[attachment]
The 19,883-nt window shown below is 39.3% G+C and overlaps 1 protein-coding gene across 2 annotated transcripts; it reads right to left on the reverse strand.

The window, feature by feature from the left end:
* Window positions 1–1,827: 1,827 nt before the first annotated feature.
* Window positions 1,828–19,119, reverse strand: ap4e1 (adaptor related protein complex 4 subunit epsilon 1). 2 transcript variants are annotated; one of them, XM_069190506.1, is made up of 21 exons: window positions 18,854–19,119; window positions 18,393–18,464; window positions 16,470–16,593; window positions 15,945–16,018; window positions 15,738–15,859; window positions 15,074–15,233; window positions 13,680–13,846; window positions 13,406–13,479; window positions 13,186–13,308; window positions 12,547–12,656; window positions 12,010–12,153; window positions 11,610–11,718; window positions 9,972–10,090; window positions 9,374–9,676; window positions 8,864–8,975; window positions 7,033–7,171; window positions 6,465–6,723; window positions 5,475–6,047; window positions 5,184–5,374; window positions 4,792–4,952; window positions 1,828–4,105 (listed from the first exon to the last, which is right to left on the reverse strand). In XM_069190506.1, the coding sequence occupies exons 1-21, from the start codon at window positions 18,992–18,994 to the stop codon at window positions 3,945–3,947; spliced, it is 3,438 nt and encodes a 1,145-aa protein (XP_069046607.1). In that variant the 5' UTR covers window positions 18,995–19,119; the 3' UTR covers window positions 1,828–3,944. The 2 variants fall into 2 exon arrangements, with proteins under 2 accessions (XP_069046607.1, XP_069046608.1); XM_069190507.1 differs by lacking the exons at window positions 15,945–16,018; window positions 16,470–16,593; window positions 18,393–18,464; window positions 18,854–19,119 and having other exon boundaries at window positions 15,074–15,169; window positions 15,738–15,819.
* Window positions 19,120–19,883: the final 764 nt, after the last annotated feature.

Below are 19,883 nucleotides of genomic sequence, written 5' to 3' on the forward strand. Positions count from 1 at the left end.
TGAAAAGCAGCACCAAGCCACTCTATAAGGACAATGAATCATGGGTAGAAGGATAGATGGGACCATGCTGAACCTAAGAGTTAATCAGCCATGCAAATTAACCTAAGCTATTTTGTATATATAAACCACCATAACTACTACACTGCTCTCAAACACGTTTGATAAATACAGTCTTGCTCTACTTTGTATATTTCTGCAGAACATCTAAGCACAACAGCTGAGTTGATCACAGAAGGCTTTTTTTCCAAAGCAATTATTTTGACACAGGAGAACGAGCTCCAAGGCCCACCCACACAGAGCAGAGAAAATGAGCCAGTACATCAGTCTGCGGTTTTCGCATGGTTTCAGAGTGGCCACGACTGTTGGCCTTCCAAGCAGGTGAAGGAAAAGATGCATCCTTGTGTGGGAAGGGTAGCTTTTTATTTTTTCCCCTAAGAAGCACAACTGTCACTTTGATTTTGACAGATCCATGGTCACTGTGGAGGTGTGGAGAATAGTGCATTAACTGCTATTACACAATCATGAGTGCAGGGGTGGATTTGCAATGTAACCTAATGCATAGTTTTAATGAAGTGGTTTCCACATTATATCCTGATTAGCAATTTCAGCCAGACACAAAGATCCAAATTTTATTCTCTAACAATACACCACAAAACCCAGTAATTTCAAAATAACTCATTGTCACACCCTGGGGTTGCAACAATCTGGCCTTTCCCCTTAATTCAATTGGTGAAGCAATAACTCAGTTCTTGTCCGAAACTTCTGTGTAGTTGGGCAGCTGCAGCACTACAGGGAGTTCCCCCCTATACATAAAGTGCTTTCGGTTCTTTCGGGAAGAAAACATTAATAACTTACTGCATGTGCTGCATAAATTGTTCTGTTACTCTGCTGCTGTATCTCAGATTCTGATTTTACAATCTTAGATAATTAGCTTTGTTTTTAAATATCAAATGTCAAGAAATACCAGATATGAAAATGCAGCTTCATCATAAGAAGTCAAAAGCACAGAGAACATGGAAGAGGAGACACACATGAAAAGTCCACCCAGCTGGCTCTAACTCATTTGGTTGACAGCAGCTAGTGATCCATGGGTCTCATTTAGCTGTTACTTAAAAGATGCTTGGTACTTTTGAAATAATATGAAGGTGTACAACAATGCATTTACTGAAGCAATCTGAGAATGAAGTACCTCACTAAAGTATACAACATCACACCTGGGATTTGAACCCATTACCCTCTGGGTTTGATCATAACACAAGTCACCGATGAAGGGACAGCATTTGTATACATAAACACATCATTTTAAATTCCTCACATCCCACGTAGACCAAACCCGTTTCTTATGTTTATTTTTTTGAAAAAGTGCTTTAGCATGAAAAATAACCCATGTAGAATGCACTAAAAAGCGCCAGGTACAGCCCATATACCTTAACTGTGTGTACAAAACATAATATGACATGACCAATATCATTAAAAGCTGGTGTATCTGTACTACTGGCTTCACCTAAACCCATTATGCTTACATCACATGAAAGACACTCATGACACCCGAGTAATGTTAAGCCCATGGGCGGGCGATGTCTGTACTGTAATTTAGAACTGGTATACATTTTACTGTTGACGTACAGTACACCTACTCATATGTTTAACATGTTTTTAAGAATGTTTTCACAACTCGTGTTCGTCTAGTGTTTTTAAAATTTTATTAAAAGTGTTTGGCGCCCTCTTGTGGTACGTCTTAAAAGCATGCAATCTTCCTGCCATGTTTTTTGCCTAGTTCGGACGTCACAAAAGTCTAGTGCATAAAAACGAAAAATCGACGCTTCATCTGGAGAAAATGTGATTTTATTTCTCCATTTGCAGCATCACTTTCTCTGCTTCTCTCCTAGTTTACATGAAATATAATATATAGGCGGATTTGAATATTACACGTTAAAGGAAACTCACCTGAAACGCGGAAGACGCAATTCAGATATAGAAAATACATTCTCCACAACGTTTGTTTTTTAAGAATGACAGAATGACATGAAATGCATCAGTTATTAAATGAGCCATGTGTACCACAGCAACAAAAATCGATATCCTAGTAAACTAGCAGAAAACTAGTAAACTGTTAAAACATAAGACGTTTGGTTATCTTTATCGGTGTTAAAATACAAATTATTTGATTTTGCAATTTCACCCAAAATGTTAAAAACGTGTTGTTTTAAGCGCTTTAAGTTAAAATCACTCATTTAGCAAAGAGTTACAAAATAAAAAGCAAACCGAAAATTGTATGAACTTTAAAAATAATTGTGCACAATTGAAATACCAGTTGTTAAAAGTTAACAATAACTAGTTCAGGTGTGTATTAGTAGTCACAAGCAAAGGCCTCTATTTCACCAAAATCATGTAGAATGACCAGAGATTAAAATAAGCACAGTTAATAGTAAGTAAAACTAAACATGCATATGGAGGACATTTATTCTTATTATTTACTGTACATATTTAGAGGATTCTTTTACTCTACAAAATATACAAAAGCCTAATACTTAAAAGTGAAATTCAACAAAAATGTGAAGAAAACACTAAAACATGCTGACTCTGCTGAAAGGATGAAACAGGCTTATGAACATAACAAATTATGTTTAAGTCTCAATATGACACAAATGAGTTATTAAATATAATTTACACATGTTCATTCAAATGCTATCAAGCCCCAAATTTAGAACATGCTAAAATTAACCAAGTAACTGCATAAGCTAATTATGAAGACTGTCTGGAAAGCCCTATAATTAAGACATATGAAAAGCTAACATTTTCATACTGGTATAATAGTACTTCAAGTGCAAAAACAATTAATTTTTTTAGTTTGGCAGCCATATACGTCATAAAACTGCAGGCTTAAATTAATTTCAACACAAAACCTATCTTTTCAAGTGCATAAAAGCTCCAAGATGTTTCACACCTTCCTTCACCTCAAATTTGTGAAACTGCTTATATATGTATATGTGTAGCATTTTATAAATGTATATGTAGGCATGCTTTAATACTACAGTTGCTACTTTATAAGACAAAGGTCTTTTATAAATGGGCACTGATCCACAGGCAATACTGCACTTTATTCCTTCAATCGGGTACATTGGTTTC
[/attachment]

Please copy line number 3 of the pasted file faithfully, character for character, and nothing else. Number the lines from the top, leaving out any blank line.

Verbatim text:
* Window positions 1–1,827: 1,827 nt before the first annotated feature.